puts 'What do you need to build your startup?' reply = gets.chomp while reply == 'a technical co-founder' puts 'learn to code yourself, bitch' end

That's kinda what I was hearing lurking around HN for the past 6 months. I've never written a line of code in my life but 3 weeks ago I stopped looking aimlessly for someone with skills, and I'm back to the drawing board learning Ruby. Of course, I'll almost surely still need a technical co-founder in 6-10 months. But I'll be in a better position to see if he's good and I'll understand what he's doing. Also, I'm meeting lots of programmers this way. If all I get out of these 2/3h per day is a great co-founder, it'll be very well worth it.

As a noob, I find the stuff suggested on the post a tad intimidating. It was good for me that my first contact with ruby was the very soft http://tryruby.org/ and the second one was Chris Pine's book http://pine.fm/LearnToProgram/?Chapter=00


This totally depends on the person's situation. If you have an idea and can help the project financially, you are likely better off getting a technical cofounder. But if you just have a supposedly great idea and nothing else to bring to the table, either the idea has to be unbelievably good, or you need to start learning how to code yourself.


It's about empathy.

Works both ways, too. If you don't know enough finance to understand a cashflow model or enough about writing to appreciate how to craft a pitch (or put together an effective landing page - whichever matters for your business), then you aren't a founder, you're an employee with a fancy title.

This is a high bar, but foundin' ain't easy.


Would you tell a techie that they can teach themselves to be a business guru for a startup? Each person has their own skills and should use those as best as they can, and work with someone complimentary to assist with the stuff they just aren't good at doing.

Simon@LabSlice


I've been thinking about this for a long time too. One of the questions Im sure other people in a similar boat would ask is: which programming language?


Many of the languages can ultimately produce the same result. If you look at Google, facebook, and twitter, they all use different languages.

One that kept popping up often in my search was "Python." Consensus was that it was pretty user friendly. Plus, the guys at Dropbox built their application with it...if it's good enough for them, it's good enough for me. I say, just pick one and get started.


stop looking for a non-technical co-founder, learn to sell yourself ;-)


Personally, I find no use in people with just ideas. Not even if they have drafted their site down to the T.

This is because I'm at an advantage. I can easily learn and do whatever it is they know and do. Things such as marketing, refining the UI, feature ideas, user interaction, etc. These are things that are MUCH easier to do and learn than programming.

I would not start a company with anyone who wasn't an EXCEPTIONAL programmer. No, a weekend programmer will not do. Honestly, you'd have either provide funds, or something of extremely high value for you to receive equal ownership of any company I spend my valuable time and work on.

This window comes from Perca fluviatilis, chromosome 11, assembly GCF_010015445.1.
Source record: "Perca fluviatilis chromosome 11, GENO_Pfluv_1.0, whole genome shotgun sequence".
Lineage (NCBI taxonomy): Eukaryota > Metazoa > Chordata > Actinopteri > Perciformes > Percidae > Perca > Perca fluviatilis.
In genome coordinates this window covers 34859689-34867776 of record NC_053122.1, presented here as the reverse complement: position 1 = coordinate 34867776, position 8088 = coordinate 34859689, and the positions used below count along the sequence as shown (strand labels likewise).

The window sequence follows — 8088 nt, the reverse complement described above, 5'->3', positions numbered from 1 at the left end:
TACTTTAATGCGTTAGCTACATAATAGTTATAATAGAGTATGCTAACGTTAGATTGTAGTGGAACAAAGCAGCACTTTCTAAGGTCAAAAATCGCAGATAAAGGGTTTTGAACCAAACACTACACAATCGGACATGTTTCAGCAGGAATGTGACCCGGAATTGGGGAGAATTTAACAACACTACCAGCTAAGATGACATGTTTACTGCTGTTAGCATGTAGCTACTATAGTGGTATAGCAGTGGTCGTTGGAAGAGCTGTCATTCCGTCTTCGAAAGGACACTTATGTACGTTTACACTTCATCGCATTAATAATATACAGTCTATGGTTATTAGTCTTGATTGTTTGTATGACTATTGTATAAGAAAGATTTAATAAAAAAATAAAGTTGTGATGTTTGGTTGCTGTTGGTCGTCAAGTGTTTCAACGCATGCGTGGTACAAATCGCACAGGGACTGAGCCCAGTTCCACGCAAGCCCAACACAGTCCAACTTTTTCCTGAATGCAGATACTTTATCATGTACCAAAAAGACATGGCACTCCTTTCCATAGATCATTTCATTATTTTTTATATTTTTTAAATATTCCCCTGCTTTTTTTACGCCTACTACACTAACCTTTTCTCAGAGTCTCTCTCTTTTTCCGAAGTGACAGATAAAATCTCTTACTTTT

The only time I would recommend you spend your time learning how to program is if your roadmap includes hiring programmers better than you to improve or redo the code. You'd have to build the prototype yourself, get funds, hire good programmers and take off from there.

Other than that, I wouldn't automatically join your project, even with a prototype.


A rewrite:

"Personally, I find no use in people with simple technical skills. Not even if they can program a time machine into a Commodore 64."

"This is because I'm at an advantage. I can easily learn or hire whatever technical skills they have. Things such as coding, databases, server architectures are trade skills and basically a commodity. These mechanical skills are MUCH easier to do or find than imagining a valuable product, finding a market and customers, selling the product, and building a business."

Etc, etc. Undervaluing the contributions of other fields such as sales or marketing is the mark of someone with little real-world battle scars, regardless of the direction of the contempt vector.

Unless this was satire, in which case Bravo.


Sorry to burst your bubble, but ideas people are generally useless.

I'm not 'undervaluing' the skill I'm simply weighing them and engineers win.

'the mark of someone with little real-world battle scars....'

The opposite is more true with engineers, we hate it when we are shown products by people without the 'battle' scars to properly gauge the value of a project.

Like I said, I can more easily learn those lessons than they can learn to program.

I, as a 'technical' person find absolutely no value on someone who doesn't understand the deep technical implications of any project. As a team we'll learn the marketing. In the end, we can outmaneuver any silly person with just ideas that delegates them.

BTW, this is my opinion. Not to say it won't work, that's just how we 'technical' people see ideas people.